Monday, February 26, 2007

Jazz and Abstraction

In a recent post, Dyske Suematsu says that Japanese people like jazz more than Americans do, and this is because Americans are uncomfortable with abstraction, and don't appreciate instrumental music.

Most Americans do not know what to do with abstraction in general. To be able to fully appreciate abstraction, you must be able to turn off your thought, or at least be able to put your thought into the background. This is not as easy as it might seem. In modern art museums, most people’s minds are dominated by thoughts like: “Even I could do this.” Or, “Why is this in a museum?” Or, “This looks like my bed sheet.” Etc.. They are unable to let the abstraction affect their emotions directly; their experience must be filtered through interpretations.

I agree that most Americans are more comfortable with representational art than abstract art, and like pop music with lyrics better than instrumental jazz. But jazz used to be much more popular in America than it is today. What happened? Did Americans have a greater ability to appreciate abstraction in the past? How did they lose it?

Sunday, February 11, 2007

Light and Glass

I got the camera out and noticed that the reflection of a ceiling lamp could be lined up with the pattern on the glass of my front door. The camera flash makes the glass sparkle.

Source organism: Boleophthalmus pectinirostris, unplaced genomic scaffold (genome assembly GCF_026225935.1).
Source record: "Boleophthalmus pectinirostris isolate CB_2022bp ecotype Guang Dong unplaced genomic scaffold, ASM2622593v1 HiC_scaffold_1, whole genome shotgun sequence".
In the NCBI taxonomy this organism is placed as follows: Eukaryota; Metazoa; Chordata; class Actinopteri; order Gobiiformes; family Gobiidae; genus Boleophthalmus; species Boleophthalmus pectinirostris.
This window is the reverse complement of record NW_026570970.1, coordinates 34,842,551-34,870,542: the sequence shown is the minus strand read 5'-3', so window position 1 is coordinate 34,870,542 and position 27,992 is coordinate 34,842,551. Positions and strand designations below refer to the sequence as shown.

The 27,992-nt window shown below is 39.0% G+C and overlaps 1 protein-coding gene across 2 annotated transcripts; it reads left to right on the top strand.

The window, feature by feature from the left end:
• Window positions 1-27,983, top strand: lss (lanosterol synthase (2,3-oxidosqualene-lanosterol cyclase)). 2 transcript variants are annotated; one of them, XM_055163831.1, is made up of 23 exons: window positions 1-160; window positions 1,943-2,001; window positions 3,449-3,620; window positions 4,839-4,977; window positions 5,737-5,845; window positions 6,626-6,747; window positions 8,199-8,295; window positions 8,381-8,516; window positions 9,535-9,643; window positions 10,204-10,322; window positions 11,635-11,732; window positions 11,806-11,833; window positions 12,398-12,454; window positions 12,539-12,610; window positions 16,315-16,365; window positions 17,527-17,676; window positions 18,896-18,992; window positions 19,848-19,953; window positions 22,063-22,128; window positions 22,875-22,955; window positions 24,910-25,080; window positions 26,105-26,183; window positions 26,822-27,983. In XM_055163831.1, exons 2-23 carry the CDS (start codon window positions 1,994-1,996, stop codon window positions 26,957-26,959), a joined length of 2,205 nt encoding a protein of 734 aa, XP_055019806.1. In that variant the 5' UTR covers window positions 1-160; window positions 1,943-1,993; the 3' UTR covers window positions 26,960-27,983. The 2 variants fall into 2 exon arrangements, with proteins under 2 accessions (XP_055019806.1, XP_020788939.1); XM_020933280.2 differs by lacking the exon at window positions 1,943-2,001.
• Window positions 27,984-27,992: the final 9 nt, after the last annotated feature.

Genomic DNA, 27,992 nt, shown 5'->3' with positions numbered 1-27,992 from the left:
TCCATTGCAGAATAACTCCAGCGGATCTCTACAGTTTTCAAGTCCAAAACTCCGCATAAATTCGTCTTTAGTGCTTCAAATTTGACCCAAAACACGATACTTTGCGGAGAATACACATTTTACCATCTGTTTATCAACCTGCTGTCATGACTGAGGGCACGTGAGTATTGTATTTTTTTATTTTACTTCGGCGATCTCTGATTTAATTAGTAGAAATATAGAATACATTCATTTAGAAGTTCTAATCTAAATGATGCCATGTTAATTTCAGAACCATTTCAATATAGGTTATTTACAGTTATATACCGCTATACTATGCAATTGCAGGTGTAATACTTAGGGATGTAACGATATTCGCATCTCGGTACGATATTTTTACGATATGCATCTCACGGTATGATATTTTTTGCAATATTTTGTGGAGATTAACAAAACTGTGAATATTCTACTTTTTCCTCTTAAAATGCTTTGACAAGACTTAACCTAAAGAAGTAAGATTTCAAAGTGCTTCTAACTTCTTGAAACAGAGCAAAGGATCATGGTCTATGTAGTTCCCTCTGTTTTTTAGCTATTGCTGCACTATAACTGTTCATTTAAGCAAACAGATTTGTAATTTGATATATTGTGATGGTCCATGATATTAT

Thursday, February 08, 2007


The Psychology of Security, an article by Bruce Schneier, is worth reading even if you aren't very interested in security, because it lists and explains a lot of mental biases that cause people to think illogically, such as the anchoring effect. (Start at the section called Risk Heuristics if you don't want to read the whole thing.) These biases are kind of like "bugs" in the human "operating system."

To me, the oddest thing about these bugs is that we are usually unaware of them. It is kind of like the tone-deafness that afflicts some of the American Idol contestants, causing them to believe they are good singers even though they are horrible. The problem combines poor performance with inaccurate evaluation of one's own performance. But unlike tone-deafness, the bugs described in Schneier's article seem to affect almost everyone. That is the weird part. Imagine living in a world where 99% of people perceived music the way that the very worst American Idol contestants do. Most people would not notice anything wrong, but a few people would be very annoyed and wear earplugs a lot.

Well, it turns out that we do live in such a world, except musical perception is not the problem. It is the various types of everyday judgements listed in Schneier's article that we all keep getting wrong.